This first issue introduces us to Juni, Jason, and their grandfather. Grandpa is a robotic scientist, judging by his busy activities inside the house, while Juni is the typical whining younger sister to Jason, an adventurous kid of about 10 or 12 years old. The story is set in the future (think BACK TO THE FUTURE and you'll see the vest that Jason wears quite clearly) in a world after a brutal earthquake destroyed the nearby city and left one rather large robot buried beneath the ground.

Torres' story is, to use the modern clichés, decompressed and cinematic. He isn't afraid to let the first issue's events be about five minutes of story, if that. Jason's trip towards the city takes up four pages, but doesn't feel wasted at all. You can really see the story unfolding in front of you as you read it. You shouldn't have a problem imagining the video that would go along with this script. This is an animated script waiting to be produced.

There's not a whole lot going on in this issue, as I said. It's all character and all relationships being set up amongst the family we're initially introduced to. There's a bit of plot happening at the end after the big reveal that should lead nicely into the conflicts for the next couple of issues.

The book is reminiscent of some manga, and makes no bones about it. In his editorial at the end of the issue, editor James Lucas Jones describes Torres as being a writer gifted with bringing different popular ideas together to create something new. In this case, you have a kid and his "pet" robot for a start. But the manga influence creeps past just that and into the storytelling. The story stretches out over a larger number of pages than it otherwise normally would in an American comic. There's great care taken to establish character relationships. Of course, there's also the robot-wielding kid in a dystopic looking future.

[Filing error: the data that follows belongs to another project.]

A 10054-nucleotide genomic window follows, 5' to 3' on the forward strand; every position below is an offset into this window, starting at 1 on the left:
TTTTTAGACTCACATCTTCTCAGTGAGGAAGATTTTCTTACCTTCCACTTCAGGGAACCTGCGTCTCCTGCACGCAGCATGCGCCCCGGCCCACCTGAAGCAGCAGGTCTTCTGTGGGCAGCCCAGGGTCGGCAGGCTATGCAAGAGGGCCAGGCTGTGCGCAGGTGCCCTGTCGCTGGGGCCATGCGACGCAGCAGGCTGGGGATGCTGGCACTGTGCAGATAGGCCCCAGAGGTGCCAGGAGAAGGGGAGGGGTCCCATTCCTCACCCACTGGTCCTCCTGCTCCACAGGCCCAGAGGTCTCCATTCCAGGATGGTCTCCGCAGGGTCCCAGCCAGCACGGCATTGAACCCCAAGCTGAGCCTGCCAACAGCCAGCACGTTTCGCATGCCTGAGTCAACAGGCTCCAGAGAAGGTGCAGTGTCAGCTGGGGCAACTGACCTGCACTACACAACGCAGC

Norton's storytelling is broad and highly visual. His style is much more open and slightly more cartoony than what you might be used to from THE WAITING PLACE. Torres' scripts allow him to stretch his legs in presenting an establishing shot slowly across a couple of pages. The layouts are simple and clear enough to highlight exactly what the reader needs to be focused on, while the art itself is fundamentally sound. Like I said, Torres' script reads like an animated movie. Norton doesn't drop that ball.

I'd love to see this book in color. The artwork is open enough to take to color fairly easily, and there are enough vistas to give the colorist a field day with.

The writing and art aren't the only things to feel the effect of Japanese comics. The lettering looks done straight out of your favorite manga. The balloons are slightly more square and much taller than need be. The lettering fits in with plenty of white space.

The letters column offers up a sketch and a signed copy of the comic to someone who can come up with a title for the book's letters column. Send your suggestions to argobots@onipress.com and you could have your thirty seconds of fame in the back of an Oni comic book. =)

JASON AND THE ARGOBOTS is off to a very promising start. It wears its influences on its sleeve, but pulls them off convincingly. It's also an all-ages friendly book, so don't be afraid to share with your little siblings or cousins.